In terms of ECs I only really started to find my passions in 3rd and 4th year of undergrad. I have been involved with the Special Olympics and motoinball for 5 years straight now, serving on multiple committees. I created an intramural league that provided Special Olympic athletes with a more consistent social community. I also served as an Event coordinator for Let's Talk Science and have organized a couple of events. Unfortunately, Covid messed up most of my ECs this year but I am continuing to be involved in both of these organizations in an online capacity. I've worked as a camp counsellor for 5 summers, having taken groups of eleven year olds on 10 day canoe trips. And then the rest of my ECs are the hobbies that I am passionate about: solo traveller, overnight hiker, guitar player, nature photographer, competitive soccer player, fluent in french, etc. 

    Again, in the short term, I am finishing up these papers and graduating from my masters. I will probably write the MCAT in July and will start studying CARS in January doing passages every day or something like that, and reading more books on topics that I am not particularly good at (philosophy, art, all the fun stuff...). 

    However, I have been getting pretty stressed and have been debating on what I want to do in the meantime between applications. I am decently exhausted from academia and am more inclined to pursue a job in either provincial healthcare or some biotech company. I also have the option of doing a Phd, and now that I will have finished my masters, i understand what to look for in a lab. At the moment, I feel like I would rather get a job in provincial healthcare, and build work experience that I could then have the option of pursuing an MBA as a back up. More school is always an option but the PhD route just seems like a scary path with you narrowing down your field and spending another 4-5 years of not getting paid...

    Any thoughts on how useful working in provincial healthcare could be to boost the ECs compared to doing a PhD, or any other suggestions? 

    I'm very fortunate that I have options but as other non-traditional applicants can probably speak to, it can be pretty stressful seeing other people that you know get in and realizing that you are getting older. 

    If anyone can speak to this kind of situation or provide me with some feedback on my application that would be great! Even suggesting what ECs I should be doing next. Seeing your stories keeps me inspired and motivated, knowing that people like me can get in and that they just need to work hard to continue building that application. 

    Thank you in advance for any replies and sorry for the novel, sometimes I feel like just writing out your situation can help clear your mind :D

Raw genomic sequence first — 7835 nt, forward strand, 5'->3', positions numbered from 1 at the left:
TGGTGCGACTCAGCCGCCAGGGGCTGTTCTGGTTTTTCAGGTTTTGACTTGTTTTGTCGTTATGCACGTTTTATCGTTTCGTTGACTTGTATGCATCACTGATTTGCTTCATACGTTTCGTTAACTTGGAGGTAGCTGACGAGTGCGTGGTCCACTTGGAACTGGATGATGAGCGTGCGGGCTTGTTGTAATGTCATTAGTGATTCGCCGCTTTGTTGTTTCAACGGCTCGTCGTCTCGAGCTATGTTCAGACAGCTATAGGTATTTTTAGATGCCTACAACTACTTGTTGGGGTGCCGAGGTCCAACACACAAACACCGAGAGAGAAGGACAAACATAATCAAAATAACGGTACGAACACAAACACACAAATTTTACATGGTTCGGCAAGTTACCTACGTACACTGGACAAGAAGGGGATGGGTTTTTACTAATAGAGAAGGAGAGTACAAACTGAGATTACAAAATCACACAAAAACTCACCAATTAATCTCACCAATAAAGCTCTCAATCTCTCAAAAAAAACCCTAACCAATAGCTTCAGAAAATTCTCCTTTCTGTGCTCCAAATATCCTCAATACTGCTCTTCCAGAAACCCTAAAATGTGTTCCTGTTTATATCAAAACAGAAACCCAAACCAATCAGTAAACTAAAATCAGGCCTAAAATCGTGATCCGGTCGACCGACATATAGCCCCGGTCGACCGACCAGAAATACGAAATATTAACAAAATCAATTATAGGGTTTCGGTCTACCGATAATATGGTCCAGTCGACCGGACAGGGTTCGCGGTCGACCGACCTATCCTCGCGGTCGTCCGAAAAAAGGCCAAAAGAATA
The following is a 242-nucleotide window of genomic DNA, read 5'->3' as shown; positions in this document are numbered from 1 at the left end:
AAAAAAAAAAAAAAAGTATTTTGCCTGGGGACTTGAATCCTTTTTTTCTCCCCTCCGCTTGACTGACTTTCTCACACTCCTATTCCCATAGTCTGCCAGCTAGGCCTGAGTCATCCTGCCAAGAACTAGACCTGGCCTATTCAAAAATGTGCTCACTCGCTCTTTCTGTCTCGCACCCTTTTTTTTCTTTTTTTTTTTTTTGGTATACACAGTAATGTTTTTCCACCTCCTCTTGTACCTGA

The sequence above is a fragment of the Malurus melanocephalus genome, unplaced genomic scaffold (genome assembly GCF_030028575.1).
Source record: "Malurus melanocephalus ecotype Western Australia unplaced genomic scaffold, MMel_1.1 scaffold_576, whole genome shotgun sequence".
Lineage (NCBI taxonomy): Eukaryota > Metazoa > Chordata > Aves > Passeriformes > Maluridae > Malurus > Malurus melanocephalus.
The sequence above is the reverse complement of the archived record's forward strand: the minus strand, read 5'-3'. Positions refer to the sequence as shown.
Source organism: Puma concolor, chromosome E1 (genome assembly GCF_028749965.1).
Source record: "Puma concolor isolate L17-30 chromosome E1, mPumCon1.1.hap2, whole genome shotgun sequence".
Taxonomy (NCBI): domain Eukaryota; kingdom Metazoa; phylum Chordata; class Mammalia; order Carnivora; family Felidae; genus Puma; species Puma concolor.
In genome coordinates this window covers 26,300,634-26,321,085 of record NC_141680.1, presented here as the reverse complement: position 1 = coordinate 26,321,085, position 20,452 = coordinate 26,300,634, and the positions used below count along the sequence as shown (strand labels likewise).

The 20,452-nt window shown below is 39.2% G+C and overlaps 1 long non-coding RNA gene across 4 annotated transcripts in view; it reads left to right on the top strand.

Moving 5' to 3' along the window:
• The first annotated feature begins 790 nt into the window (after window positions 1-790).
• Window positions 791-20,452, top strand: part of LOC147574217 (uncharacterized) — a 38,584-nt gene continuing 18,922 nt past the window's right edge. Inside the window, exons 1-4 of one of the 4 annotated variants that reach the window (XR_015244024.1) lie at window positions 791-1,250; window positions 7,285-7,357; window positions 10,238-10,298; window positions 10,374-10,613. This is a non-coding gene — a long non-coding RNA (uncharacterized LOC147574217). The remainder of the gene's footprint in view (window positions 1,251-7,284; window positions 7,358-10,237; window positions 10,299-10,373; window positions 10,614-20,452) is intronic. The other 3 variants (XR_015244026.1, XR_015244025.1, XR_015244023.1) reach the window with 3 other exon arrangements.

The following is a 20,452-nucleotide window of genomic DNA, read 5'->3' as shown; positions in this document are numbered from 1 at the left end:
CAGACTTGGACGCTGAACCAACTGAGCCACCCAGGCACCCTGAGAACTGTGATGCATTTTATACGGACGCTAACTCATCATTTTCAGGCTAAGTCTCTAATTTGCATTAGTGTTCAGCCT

4. For athabasca ENG 211 and 212, they are both self-directed courses which means that you can finish them at your own pace. However, I found that they are not "easy" courses workwise and you actually need to put in a lot of effort to get a decent grade. They give you 6 months to finish the course (which you can finish earlier if you want to) and you also have the option of extending your course for a fee (no penalty on your transcript though). I personally had a really busy year when i was completing my Athabasca english courses and you definitely need to put in time in order to get a good grade. You also need to actually read the novels that they assign you in Eng 211 but the final itself is a joke if you even put in just a little bit of effort. 

    Because it is self-directed, i don't think there is a limit on the number of students who can take the course but take that with a grain of salt. 

    Also, I would consider taking Eng 255 instead of Eng 212, unless you are a big fan of plays and stuff. Eng 255 was super easy and I just didn't want to read shakespeare in Eng 212. 

    Best of luck 

  5. Hello all, 

    I am trying to decide what is the best route to take my English requirements to be eligible to apply for UBC med. I have to choose between TRU, Athabasca or UBC. I am a masters student so I could technically do my full year of English during the year but I have some other courses I am interested in and I hear that English can be annoyingly difficult to get a good mark in so I would rather just focus on that in the summer. 

    TRU Open learning is only $900 to take the two English courses, Athabasca is close to $2,000 (yikes). 

    Has anyone taken these courses and how possible is it to get over an ~%85, or is ~%80 more realistic? Also, how would I find the averages for these courses? 

    I am also planning on applying to other schools in Canada and if people know how a summer course impacts things that would be great. 

    Thanks for your input.